THE former office manager of disgraced MP Jim Devine has told how his lies put her through hell.
Marion Kinley, who earlier this month successfully sued Devine for defamation, said the former Livingston MP had “betrayed” her.
The 50-year-old faced a six-year battle to clear her name after her former boss told Westminster officials investigating his expenses that she was a gambling addict who had taken money from constituency accounts to fund her habit.
She was awarded almost £18,000 in damages at the Court of Session in Edinburgh after a judge rejected the past politician’s evidence as “incredible”.
Devine, 60, was jailed for 16 months in 2011 after falsely claiming £8365 in expenses.
Ms Kinley, who also won £35,000 from Devine at an employment tribunal in 2010, said: “He got everything he had coming to him. It felt good to finally have my day in court and win.
“I have had a very long fight to clear my name after a series of false allegations by someone in a position of trust who was a Member of Parliament, so was automatically believed by everyone.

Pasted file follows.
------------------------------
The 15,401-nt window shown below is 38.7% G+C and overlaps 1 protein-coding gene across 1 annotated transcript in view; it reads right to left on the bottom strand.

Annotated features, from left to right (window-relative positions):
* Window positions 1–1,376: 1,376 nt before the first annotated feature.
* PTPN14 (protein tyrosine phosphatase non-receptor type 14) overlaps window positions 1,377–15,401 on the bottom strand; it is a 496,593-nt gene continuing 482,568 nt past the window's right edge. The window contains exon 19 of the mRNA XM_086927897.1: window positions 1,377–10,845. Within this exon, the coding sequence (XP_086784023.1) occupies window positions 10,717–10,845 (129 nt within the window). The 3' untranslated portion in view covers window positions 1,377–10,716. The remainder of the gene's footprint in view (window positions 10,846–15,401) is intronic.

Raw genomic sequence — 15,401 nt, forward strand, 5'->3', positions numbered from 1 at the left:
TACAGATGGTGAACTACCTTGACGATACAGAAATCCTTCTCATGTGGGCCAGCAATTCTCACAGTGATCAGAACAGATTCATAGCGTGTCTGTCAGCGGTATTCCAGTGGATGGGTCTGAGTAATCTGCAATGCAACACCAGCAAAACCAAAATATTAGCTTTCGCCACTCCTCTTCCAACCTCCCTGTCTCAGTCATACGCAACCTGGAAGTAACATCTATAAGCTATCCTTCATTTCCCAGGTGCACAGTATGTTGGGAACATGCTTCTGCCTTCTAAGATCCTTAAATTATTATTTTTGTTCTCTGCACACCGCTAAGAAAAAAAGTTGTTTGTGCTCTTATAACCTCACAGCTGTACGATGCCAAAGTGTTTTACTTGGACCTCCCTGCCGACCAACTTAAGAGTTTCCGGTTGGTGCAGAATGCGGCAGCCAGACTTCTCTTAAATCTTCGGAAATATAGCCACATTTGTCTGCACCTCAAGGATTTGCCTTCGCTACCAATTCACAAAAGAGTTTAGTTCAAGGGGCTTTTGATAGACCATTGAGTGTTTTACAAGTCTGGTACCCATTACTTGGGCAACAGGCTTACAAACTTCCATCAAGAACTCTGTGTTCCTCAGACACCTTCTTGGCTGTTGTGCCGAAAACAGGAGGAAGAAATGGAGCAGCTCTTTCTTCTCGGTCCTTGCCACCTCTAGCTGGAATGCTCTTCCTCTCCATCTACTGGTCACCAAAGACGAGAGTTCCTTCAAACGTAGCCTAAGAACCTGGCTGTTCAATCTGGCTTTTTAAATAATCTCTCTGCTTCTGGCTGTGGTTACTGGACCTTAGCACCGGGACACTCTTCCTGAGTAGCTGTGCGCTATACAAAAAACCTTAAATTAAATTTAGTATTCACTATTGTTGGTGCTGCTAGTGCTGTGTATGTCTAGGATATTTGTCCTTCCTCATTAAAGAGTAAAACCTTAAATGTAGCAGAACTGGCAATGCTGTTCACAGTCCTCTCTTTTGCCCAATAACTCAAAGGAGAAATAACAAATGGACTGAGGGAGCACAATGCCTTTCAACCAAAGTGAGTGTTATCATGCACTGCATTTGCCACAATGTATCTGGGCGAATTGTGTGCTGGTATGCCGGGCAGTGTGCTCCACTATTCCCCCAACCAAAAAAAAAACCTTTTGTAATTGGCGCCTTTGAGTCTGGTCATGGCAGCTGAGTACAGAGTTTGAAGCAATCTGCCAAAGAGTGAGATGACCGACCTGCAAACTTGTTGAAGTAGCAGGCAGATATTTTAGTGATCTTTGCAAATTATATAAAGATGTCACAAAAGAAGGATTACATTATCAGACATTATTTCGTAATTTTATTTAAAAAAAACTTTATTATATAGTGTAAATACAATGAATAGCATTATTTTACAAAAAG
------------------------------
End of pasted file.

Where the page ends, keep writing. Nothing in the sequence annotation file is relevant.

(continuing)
“I knew I was in the right and I hadn’t done anything wrong, but I have been to hell and back because of him, and for that I can never forgive him.”
Devine and Ms Kinley first worked together at the trade union Unison before he asked her to be his assistant when he took over the late Robin Cook’s seat in 2005.
She said: “We had been friends for a long time and I’d worked for two MPs and he wanted my help.
“He could be really good fun to be around with his schoolboy humour, but he liked a drink and that made him think he was a bit of a ladies’ man. But it was all in his head – no-one would have looked twice at him.”
Both Ms Kinley and Devine represented themselves at the defamation hearing, during which she maintained that he had made damaging statements about her to “cover up his own actions”.
She claimed Devine had made comments that Ms Kinley, from Glasgow, was being investigated by the police and Special Branch.
Judge Lord Bannatyne said he reached his decision “without any difficulty”, finding her a credible witness and Devine “not to be a credible or reliable witness”.
He said: “It appears to me that these allegations are of a serious nature in that they allege criminal conduct and impugned the pursuer’s honesty. I am satisfied that the pursuer has suffered significant distress as a result of these allegations.”
Lord Bannatyne granted £17,816 to Ms Kinley after taking account of her pain and suffering. He rejected making a further award for disadvantage in the labour market.